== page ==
Tuesday, January 22, 2019

Why Gender Should Be Grounds for Asylum


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A Binder Full Only of Men?

The case of Rahaf Mohammed has brought to the fore a persistent problem with the Refugee Convention and humanitarian law more generally: a systemic bias against women. When the 1951 Refugee Convention was drafted, gender persecution was thought not to be an issue of public concern. Despite the fact that Elinor Roosevelt sat on the drafting committee, I don't believe the issue of gender persecution was ever raised during the negotiations. At that point in time, most countries persecuted women in a number of ways, many of them life threatening, but as women continued to occupy a quasi-legal state and a twilight zone of person hood, the idea that a woman could flee her country and be given asylum in another on account of gender persecution would likely have been thought bizarre by most people at the time.

Once laws are written, it is very difficult to change them, particularly a law like the Refugee Convention which has never been taken up by the International Court of Justice and does not have a formal amendment procedure. We're basically stuck with it the way it is. That's while LGBTQ men, trans people and women of all sexual orientations must fall back on the "other social group" category when claiming asylum on account of their gender and/or sexual orientation. And the problem with "other social group" is that it is vague and, therefore, subject to manipulation by courts and governments. We have essentially ceded control of these cases to the courts, which have come up with radically different views in different countries, and sometimes within the same country.

Increasingly, going against gender norms is being seen by courts as evidence of a political opinion, but this has the tendency of elevating visible and politically active women's right to asylum over the rights of dis empowered women. A woman fleeing domestic violence by her husband in a country where domestic violence is legal is usually not seen as engaging in politics, even though there is something innately political in refusing to live in a system where you are treated as a non-human. The exclusion of this sort of act from the realm of the political follows centuries of treating women as inherently a-political persons, divorced from the world of political action and reaction. Interestingly, in such cases, it is frequently the perpetrator who is viewed as having a political opinion about women, while the victim is viewed as simply reacting to this opinion, rather than holding an opposing opinion.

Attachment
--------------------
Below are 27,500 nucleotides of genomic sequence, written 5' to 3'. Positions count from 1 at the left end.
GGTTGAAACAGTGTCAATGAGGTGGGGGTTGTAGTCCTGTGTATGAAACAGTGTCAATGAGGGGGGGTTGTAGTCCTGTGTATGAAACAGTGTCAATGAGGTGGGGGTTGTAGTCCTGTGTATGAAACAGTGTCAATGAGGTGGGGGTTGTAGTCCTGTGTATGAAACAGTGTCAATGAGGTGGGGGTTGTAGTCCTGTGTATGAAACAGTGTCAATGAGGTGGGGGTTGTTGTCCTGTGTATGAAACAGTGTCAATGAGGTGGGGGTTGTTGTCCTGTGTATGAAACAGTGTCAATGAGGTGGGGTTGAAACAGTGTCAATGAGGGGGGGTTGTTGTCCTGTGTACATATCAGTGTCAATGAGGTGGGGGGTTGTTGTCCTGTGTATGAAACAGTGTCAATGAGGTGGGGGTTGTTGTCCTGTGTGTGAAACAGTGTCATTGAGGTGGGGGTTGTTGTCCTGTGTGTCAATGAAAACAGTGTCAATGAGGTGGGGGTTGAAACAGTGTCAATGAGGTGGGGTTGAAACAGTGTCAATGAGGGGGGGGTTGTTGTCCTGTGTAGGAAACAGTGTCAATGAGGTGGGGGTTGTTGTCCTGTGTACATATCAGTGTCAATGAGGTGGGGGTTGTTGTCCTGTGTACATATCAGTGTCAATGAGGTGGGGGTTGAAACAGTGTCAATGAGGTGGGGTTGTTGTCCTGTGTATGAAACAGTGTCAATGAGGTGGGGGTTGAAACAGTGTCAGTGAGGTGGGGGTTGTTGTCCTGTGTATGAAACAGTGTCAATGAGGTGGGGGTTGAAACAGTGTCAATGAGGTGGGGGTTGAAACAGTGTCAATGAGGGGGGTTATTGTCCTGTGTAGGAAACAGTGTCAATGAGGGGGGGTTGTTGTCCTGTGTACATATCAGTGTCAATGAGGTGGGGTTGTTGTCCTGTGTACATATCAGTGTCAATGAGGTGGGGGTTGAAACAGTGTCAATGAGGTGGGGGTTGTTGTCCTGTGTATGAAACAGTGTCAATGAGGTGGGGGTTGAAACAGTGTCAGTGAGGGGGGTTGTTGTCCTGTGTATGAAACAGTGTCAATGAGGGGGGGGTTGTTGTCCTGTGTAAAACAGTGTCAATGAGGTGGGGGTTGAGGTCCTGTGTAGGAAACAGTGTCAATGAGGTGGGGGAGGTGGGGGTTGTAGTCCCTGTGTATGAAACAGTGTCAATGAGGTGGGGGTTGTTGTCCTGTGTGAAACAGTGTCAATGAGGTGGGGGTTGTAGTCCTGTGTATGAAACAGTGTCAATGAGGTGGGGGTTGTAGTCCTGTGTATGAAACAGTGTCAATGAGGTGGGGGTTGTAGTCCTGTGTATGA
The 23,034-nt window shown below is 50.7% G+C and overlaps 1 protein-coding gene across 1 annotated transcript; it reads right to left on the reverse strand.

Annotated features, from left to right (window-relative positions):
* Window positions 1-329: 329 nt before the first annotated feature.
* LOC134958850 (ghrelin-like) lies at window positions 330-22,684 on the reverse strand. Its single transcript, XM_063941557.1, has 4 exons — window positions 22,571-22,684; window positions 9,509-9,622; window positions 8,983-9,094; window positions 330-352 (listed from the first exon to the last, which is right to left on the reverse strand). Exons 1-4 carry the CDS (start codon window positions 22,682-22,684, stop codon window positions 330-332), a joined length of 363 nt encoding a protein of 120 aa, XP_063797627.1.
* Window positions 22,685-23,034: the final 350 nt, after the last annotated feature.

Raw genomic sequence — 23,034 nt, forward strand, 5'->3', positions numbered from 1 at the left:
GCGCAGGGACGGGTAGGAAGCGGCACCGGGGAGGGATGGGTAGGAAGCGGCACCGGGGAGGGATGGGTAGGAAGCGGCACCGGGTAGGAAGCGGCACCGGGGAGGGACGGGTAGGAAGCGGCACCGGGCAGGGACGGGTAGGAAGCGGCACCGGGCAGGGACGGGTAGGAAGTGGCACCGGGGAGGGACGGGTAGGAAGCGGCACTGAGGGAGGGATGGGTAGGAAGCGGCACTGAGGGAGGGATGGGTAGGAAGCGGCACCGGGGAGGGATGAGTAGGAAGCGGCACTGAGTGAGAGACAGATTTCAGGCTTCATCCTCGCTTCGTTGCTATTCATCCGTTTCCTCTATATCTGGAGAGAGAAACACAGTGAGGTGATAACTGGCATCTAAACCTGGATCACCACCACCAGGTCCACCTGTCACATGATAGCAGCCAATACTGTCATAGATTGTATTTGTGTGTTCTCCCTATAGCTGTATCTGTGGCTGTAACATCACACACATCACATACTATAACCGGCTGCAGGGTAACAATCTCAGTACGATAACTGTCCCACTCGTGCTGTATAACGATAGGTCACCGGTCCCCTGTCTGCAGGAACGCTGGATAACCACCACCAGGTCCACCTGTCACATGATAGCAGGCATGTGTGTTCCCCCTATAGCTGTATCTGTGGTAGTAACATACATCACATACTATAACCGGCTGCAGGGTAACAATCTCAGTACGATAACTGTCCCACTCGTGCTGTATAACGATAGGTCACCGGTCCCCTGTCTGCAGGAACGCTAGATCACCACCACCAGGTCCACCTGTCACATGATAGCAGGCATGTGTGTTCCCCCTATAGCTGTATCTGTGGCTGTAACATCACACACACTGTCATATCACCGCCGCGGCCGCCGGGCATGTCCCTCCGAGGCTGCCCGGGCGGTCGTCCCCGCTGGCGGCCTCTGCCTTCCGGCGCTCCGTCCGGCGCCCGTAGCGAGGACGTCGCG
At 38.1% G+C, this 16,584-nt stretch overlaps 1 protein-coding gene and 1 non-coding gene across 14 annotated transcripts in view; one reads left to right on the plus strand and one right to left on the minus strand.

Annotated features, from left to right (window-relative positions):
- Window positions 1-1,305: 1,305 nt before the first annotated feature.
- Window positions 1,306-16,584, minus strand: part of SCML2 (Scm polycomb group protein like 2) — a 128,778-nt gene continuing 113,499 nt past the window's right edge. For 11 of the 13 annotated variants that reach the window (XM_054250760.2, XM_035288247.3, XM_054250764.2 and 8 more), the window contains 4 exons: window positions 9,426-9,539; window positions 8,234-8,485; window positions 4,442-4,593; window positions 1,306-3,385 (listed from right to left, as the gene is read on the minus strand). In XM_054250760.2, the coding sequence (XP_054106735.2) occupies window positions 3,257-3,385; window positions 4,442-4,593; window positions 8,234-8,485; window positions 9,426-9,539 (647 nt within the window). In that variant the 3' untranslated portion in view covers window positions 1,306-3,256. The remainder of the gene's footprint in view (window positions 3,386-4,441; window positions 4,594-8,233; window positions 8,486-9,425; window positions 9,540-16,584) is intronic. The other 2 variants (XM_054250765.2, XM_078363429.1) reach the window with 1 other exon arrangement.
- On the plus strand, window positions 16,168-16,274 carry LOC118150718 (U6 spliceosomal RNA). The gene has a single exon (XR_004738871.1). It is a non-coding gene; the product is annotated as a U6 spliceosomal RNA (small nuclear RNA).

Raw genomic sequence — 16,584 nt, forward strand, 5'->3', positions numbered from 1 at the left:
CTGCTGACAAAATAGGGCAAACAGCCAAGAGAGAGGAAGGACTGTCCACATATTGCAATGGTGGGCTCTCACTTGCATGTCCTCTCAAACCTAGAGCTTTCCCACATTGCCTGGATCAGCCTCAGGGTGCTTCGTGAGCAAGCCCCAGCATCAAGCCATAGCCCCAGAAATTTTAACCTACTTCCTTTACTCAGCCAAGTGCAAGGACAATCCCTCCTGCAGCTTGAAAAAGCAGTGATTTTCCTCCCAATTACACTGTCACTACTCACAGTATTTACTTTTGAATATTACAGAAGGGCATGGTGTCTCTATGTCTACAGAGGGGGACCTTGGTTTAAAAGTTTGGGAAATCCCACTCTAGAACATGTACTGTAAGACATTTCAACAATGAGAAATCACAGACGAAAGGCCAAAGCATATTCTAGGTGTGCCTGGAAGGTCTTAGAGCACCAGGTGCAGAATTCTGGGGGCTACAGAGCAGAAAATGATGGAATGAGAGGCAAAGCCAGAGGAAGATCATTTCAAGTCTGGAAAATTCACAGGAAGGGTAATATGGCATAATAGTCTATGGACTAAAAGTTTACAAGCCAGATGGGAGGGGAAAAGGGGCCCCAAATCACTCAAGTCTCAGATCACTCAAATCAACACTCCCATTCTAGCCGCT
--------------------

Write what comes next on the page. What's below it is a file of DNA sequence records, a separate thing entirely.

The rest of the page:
In 1967, the Refugee Convention was amended in certain key ways by a Protocol, which has been ratified by many countries. It may be time to consider introducing another Protocol adding "gender" as a basis for a well-founded fear. Such a Protocol is unlikely to pass, but it would force states to take a position on gender persecution and, in countries where it was adopted, place women and LGBTQ persons on an equal footing with others. It would force states to consider the toll of gender persecution around the world in terms of the number of persons who might be eligible for protection and it would bring western countries face to face with their own systems of persecution. Sometimes the practice of putting a law before the international system has value in and of itself.

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